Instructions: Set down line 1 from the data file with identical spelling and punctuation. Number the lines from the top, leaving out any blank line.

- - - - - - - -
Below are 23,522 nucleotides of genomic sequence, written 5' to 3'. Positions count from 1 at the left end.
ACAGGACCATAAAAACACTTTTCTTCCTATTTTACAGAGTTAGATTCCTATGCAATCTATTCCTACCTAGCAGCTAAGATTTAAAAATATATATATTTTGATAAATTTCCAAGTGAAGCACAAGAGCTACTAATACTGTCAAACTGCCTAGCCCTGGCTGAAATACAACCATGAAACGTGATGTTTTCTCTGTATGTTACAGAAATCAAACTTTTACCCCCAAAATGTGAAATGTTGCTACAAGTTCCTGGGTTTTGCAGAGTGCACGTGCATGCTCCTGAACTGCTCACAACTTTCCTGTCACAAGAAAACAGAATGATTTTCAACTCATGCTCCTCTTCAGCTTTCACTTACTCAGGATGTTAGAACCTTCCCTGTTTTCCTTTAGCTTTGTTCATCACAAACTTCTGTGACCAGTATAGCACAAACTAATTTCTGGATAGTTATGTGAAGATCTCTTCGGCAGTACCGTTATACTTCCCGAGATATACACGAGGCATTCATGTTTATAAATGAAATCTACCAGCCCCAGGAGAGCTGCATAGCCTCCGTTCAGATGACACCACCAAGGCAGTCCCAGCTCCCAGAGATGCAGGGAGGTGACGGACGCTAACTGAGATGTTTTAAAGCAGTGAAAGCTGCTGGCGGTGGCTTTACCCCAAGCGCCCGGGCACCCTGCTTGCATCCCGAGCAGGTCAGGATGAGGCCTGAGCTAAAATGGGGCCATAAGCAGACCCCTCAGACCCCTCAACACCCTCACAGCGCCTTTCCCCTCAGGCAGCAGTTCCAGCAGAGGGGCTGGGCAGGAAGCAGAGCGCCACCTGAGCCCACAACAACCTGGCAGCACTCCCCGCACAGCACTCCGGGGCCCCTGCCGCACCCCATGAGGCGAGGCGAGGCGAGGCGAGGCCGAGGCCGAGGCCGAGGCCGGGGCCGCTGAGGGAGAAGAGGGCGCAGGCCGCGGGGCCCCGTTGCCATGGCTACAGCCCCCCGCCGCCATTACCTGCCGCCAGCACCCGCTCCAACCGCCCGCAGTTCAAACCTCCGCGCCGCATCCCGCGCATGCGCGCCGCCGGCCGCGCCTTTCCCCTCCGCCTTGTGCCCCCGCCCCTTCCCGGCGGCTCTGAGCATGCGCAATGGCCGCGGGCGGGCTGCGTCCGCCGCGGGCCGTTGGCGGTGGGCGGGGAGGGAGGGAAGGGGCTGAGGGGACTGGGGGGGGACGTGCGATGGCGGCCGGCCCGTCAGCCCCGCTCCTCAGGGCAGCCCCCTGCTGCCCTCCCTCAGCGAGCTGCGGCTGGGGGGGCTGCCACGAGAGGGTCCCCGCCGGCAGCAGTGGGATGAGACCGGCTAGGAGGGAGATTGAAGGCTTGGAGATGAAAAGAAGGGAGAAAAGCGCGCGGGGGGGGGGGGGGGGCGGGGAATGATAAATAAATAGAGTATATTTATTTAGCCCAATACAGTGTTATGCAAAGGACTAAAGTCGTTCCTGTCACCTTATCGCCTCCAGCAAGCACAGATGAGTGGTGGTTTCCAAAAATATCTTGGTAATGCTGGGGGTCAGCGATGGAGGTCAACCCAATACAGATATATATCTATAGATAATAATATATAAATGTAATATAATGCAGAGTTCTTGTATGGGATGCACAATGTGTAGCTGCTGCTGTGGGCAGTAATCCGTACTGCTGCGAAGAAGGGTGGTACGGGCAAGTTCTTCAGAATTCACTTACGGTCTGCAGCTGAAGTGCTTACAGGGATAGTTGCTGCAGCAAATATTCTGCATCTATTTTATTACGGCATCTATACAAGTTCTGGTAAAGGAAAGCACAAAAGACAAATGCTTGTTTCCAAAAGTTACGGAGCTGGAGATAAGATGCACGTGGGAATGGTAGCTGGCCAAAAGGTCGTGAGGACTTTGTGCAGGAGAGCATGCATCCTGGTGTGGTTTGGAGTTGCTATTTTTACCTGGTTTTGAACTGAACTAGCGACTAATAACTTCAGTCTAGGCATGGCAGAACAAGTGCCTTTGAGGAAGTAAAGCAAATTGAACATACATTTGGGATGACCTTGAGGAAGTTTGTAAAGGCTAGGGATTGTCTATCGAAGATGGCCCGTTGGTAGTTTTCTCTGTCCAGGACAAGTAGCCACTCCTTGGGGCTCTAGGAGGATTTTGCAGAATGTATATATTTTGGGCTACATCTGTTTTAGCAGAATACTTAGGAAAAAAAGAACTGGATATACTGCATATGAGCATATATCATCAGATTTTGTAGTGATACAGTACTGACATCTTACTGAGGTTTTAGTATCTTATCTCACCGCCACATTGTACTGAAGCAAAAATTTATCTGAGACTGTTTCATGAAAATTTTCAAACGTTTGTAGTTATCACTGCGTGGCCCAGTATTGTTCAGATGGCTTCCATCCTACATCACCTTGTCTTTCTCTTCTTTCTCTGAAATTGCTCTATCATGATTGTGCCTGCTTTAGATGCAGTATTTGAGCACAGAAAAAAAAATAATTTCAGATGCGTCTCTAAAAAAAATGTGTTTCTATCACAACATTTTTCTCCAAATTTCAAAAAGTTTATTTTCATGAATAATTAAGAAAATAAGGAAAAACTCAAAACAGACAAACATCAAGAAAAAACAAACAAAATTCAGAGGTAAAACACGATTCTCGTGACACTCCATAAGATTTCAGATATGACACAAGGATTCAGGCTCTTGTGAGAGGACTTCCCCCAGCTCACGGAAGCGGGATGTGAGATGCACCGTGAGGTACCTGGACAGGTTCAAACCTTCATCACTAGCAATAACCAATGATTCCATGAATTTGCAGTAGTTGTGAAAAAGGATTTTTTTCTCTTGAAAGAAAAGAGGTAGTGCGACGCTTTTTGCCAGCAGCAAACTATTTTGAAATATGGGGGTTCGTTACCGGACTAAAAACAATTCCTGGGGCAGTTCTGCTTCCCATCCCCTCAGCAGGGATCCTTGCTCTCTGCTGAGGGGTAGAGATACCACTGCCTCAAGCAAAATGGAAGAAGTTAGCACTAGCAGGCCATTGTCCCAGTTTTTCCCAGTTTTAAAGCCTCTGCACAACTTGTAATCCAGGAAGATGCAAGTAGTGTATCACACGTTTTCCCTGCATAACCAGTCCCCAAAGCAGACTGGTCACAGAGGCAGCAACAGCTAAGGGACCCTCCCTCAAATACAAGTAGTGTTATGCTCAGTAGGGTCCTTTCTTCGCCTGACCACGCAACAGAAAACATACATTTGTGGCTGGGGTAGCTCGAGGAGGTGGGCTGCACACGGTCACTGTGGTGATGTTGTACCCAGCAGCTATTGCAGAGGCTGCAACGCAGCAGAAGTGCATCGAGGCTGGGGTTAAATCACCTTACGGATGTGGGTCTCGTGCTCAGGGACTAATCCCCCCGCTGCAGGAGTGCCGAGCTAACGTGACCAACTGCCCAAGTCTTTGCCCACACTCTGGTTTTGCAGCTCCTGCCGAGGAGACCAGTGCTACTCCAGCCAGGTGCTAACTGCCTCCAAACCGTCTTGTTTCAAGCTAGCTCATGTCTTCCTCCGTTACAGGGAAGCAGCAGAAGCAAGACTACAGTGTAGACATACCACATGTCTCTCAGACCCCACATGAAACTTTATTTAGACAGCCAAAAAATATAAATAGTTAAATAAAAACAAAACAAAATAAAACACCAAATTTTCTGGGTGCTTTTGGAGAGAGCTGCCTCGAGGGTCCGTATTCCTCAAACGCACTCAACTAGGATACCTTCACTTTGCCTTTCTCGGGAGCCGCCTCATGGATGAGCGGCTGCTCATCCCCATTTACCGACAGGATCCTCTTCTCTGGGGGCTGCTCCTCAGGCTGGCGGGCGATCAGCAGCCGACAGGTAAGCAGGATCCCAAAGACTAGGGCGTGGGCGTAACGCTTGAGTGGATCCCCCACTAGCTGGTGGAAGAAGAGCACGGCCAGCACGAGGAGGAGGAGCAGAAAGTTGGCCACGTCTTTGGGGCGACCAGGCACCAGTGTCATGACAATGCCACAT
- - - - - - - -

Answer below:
Below are 23,522 nucleotides of genomic sequence, written 5' to 3'. Positions count from 1 at the left end.